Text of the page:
Evolving Issues in Low-dose CT Lung Cancer Screening
Ongoing focus on quality control and continuous process improvement are essential, as for all high-quality cancer screening services.
—James L. Mulshine, MD, and Jeffrey Schneider, MD
Over a decade has passed since the start of the National Lung Cancer Screening Trial and more than 2 years since the first report indicating that this randomized study had demonstrated a significant reduction in lung cancer mortality with low-dose computed tomography (CT) screening.1 That favorable result has been reinforced with follow-up data,2 which have been complemented by other reports showing that this service can be delivered with more efficient management approaches (defined after the start of the National Lung Screening Trial).3,4 Moreover, techniques have evolved so that radiation exposures associated with low-dose CT screening can be comparable to routine mammography.
Following the lead of the National Comprehensive Cancer Network (NCCN), a number of professional organizations have endorsed low-dose CT screening in the high-risk group studied in the National Lung Screening Trial.5-9 A number of centers are collaborating to implement screening by adopting a disciplined approach incorporating best screening practices.10
In contemplating the broad adoption of low-dose CT screening, the medical community has been concerned with the information conveyed to potential screening candidates. Several observations are relevant in this regard.
First, a measure of screening benefit is the number of individuals needed to screen in order to prevent a lung cancer death. This measure of benefit is important since it relates to the absolute screening benefit, incorporating both relative risk reduction and absolute risk. For the National Lung Screening Trial, low-dose CT was associated with a number of individuals needed to screen of 320. By comparison, in the 50- to 59-year-old age group in which screening mammography has been universally recommended and reduces breast cancer mortality by 14%, the number of individuals needed to screen to prevent a breast cancer death is 1,339.11
The National Lung Screening Trial was designed to determine whether low-dose CT could reduce lung cancer mortality by 20%. A recent report suggested the benefit of low-dose CT could exceed this, if a more precise study entry tool were employed.12
Cost and Manageability
Moving beyond the question of low-dose CT efficacy, the most frequently discussed concern arises over the issue of the cost and manageability of population-based low-dose CT, particularly in relation to the high rate of so-called false-positive scans attributable to small pulmonary nodules. In 2002, the National Lung Screening Trial applied a nodule size criterion of just 4 mm to define a positive scan. A recent report reviewing the diagnostic workup efficiency in over 21, 000 prospective screening subjects from the International Early Lung Cancer Action Program (I-ELCAP) suggested that moving the invasive diagnostic workup threshold from 4 mm to nodules greater than 8 mm would have reduced diagnostic workups by 75%, while not significantly eroding curability.13
With regard to the issue of lung cancer screening cost, a detailed actuarial analysis showed that screening of all individuals at risk by National Lung Screening Trial criteria (while including the provision for smoking cessation counseling at screening) can be provided at a cost that is lower than that of mammographic screening.14 Major payers have begun to cover low-dose CT screening.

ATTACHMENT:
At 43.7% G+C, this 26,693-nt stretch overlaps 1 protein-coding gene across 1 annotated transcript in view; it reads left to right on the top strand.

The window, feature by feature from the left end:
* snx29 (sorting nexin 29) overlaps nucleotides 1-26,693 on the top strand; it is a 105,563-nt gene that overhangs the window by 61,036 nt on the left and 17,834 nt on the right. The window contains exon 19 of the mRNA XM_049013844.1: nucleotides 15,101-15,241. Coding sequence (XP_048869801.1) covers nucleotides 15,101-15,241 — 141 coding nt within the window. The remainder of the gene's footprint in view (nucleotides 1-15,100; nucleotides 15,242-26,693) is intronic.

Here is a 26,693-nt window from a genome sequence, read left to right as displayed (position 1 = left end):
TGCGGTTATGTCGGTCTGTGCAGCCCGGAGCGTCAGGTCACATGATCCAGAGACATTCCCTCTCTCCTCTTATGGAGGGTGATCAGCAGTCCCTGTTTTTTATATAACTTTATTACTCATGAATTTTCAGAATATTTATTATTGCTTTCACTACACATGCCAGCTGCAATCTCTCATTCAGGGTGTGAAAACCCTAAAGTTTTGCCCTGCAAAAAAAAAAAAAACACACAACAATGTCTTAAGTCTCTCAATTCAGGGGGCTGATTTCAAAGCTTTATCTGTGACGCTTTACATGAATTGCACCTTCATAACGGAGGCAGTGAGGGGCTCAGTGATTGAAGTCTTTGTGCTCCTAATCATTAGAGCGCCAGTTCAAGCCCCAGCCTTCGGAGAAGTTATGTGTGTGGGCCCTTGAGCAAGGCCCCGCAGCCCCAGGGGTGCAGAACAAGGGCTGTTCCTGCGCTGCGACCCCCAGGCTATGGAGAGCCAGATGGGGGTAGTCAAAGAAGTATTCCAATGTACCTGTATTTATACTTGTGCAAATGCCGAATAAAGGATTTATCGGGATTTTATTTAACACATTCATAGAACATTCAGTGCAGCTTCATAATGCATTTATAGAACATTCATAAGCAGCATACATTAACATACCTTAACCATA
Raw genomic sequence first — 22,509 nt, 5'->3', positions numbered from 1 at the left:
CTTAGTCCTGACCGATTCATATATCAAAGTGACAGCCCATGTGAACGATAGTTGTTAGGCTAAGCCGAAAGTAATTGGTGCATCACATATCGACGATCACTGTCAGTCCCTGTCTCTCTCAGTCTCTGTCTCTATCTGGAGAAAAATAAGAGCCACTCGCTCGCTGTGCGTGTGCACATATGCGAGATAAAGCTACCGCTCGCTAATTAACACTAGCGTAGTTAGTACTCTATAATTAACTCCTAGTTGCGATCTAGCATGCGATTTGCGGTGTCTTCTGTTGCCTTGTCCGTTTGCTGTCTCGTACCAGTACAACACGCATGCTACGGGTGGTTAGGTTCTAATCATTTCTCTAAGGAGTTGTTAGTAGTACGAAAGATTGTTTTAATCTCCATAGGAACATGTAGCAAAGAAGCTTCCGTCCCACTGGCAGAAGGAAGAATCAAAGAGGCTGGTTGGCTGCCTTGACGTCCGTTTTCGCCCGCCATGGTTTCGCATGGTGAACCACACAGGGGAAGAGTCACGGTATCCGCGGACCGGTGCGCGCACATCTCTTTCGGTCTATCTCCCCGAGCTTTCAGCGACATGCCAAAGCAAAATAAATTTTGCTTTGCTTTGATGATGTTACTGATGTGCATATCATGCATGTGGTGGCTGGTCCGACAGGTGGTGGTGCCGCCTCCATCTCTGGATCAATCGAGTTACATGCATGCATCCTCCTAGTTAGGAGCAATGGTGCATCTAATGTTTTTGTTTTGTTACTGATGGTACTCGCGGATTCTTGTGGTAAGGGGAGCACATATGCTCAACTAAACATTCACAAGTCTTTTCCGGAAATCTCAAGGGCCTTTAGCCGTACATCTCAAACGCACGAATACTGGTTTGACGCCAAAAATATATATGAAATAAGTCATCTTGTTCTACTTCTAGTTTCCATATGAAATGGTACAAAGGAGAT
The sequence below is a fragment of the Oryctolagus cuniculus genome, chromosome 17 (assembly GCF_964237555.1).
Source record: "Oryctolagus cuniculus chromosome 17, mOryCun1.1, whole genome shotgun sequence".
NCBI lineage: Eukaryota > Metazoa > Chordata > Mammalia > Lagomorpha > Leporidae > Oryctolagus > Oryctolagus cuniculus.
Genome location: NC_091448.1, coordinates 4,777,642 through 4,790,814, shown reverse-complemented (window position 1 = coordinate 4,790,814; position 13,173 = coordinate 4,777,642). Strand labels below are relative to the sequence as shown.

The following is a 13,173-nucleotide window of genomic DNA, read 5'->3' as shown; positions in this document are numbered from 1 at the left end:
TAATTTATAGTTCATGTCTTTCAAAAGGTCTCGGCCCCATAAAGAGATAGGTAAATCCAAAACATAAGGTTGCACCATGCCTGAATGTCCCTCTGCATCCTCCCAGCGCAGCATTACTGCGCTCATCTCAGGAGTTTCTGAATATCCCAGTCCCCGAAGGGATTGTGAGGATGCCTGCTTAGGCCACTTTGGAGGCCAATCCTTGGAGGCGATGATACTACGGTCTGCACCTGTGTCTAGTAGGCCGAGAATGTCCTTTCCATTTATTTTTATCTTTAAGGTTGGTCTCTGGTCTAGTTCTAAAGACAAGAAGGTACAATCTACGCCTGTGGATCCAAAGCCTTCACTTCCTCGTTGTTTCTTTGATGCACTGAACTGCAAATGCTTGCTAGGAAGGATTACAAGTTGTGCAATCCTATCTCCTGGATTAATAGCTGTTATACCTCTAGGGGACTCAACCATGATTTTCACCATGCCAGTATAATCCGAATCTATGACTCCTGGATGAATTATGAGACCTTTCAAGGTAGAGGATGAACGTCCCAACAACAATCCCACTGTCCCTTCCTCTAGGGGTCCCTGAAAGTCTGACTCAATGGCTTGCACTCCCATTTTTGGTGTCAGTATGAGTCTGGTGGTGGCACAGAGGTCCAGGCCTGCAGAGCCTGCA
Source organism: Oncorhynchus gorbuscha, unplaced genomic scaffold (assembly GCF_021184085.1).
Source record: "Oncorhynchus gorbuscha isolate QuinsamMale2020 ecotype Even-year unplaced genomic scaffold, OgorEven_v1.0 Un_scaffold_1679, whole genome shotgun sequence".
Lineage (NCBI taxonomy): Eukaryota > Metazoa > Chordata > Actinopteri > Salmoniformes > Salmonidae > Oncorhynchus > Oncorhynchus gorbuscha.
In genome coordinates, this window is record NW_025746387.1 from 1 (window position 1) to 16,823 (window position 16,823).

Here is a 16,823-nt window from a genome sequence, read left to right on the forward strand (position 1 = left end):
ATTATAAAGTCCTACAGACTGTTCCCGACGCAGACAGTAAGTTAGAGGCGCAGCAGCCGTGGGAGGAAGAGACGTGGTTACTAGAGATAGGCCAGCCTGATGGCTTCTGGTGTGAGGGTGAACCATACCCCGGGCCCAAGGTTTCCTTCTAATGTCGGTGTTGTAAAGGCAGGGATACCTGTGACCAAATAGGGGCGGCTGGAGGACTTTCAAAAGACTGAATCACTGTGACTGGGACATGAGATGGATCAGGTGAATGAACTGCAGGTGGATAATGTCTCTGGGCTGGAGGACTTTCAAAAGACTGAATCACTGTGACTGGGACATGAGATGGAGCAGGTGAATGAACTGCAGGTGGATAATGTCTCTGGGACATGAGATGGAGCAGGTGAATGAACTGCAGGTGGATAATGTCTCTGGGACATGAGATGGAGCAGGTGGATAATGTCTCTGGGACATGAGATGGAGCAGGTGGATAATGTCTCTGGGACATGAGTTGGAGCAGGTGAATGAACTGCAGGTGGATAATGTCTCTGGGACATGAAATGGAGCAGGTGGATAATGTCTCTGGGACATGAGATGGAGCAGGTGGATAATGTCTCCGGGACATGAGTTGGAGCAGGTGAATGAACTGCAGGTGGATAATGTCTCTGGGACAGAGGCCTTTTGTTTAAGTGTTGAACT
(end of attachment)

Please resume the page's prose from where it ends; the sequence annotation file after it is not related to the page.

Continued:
In light of the critical recommendation of the U.S. Preventive Services Task Force regarding coverage for this service as stipulated by the Affordable Care Act, it is worth noting that the National Lung Screening Trial found that low-dose CT was associated with a significant all-cause mortality reduction of 6.7%. This is a critical parameter for prevention trials and a benchmark that no previous cancer screening approach has ever achieved.
With continued improvement of CT imaging, tailored surgical approaches, refined screening eligibility criteria, and fuller integration of tailored smoking cessations efforts, the full benefit of lung cancer screening could continue to improve. However, ongoing focus on quality control and continuous process improvement are essential, as for all high-quality cancer screening services. ■
Dr. Mulshine is Professor, Internal Medicine, and Vice President of Research at Rush Medical College, Rush University, Chicago, and Dr. Schneider is Director of the Thoracic Oncology Program and Associate Professor of Medicine at SUNY Health Sciences Center at Stony Brook and Winthrop-University Hospital, New York.
Disclosure: Drs. Mulshine and Schneider reported no potential conflicts of interest.
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8. Bach PB, Mirkin JN, Oliver TK, et al: Benefits and harms of CT screening for lung cancer: A systematic review. JAMA 307:2418-2429, 2012.
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10. Lung Cancer Alliance: National framework for excellence in lung cancer screening and continuum of care. Available at http://www.lungcanceralliance.org/assets/docs/am-i-at-risk/NationalFramework.pdf. Accessed July 11, 2013.
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14. Pyenson B, Sander M, Jiang Y, et al: An actuarial analysis shows that offering lung cancer screening as an insurance benefit would save lives at relatively low cost. Health Aff (Millwood) 31:770-779, 2012.
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